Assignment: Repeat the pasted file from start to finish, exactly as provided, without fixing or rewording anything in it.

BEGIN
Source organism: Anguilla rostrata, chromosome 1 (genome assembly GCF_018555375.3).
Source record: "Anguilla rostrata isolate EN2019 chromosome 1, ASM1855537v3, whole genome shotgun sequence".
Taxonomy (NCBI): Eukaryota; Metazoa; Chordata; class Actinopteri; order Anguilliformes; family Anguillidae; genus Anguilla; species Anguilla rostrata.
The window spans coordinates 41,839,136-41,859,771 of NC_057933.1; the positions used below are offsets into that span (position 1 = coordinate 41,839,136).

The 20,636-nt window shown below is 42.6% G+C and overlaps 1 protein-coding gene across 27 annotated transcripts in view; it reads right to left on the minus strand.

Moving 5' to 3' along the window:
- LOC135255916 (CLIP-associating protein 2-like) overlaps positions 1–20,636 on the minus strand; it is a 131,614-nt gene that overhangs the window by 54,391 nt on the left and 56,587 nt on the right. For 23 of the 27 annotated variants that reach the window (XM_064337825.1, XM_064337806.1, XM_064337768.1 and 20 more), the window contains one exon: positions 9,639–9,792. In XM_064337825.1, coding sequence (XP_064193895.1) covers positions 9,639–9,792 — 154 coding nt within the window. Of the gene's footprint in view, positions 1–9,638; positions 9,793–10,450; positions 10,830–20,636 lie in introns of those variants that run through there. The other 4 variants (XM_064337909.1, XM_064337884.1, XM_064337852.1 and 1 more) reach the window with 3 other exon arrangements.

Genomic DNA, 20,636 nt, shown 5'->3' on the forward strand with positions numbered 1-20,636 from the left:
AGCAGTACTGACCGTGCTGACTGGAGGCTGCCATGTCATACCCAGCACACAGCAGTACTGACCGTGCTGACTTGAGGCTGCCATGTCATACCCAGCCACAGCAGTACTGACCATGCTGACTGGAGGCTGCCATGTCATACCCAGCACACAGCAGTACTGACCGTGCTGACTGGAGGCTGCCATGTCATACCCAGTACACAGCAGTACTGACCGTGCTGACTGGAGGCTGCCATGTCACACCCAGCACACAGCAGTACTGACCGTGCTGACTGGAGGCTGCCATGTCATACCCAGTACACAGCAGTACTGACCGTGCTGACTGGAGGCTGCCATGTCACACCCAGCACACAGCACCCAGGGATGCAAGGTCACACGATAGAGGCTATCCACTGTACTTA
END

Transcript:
Source organism: Anguilla rostrata, chromosome 1 (genome assembly GCF_018555375.3).
Source record: "Anguilla rostrata isolate EN2019 chromosome 1, ASM1855537v3, whole genome shotgun sequence".
Taxonomy (NCBI): Eukaryota; Metazoa; Chordata; class Actinopteri; order Anguilliformes; family Anguillidae; genus Anguilla; species Anguilla rostrata.
The window spans coordinates 41,839,136-41,859,771 of NC_057933.1; the positions used below are offsets into that span (position 1 = coordinate 41,839,136).

The 20,636-nt window shown below is 42.6% G+C and overlaps 1 protein-coding gene across 27 annotated transcripts in view; it reads right to left on the minus strand.

Moving 5' to 3' along the window:
- LOC135255916 (CLIP-associating protein 2-like) overlaps positions 1–20,636 on the minus strand; it is a 131,614-nt gene that overhangs the window by 54,391 nt on the left and 56,587 nt on the right. For 23 of the 27 annotated variants that reach the window (XM_064337825.1, XM_064337806.1, XM_064337768.1 and 20 more), the window contains one exon: positions 9,639–9,792. In XM_064337825.1, coding sequence (XP_064193895.1) covers positions 9,639–9,792 — 154 coding nt within the window. Of the gene's footprint in view, positions 1–9,638; positions 9,793–10,450; positions 10,830–20,636 lie in introns of those variants that run through there. The other 4 variants (XM_064337909.1, XM_064337884.1, XM_064337852.1 and 1 more) reach the window with 3 other exon arrangements.

Genomic DNA, 20,636 nt, shown 5'->3' on the forward strand with positions numbered 1-20,636 from the left:
AGCAGTACTGACCGTGCTGACTGGAGGCTGCCATGTCATACCCAGCACACAGCAGTACTGACCGTGCTGACTTGAGGCTGCCATGTCATACCCAGCCACAGCAGTACTGACCATGCTGACTGGAGGCTGCCATGTCATACCCAGCACACAGCAGTACTGACCGTGCTGACTGGAGGCTGCCATGTCATACCCAGTACACAGCAGTACTGACCGTGCTGACTGGAGGCTGCCATGTCACACCCAGCACACAGCAGTACTGACCGTGCTGACTGGAGGCTGCCATGTCATACCCAGTACACAGCAGTACTGACCGTGCTGACTGGAGGCTGCCATGTCACACCCAGCACACAGCACCCAGGGATGCAAGGTCACACGATAGAGGCTATCCACTGTACTTA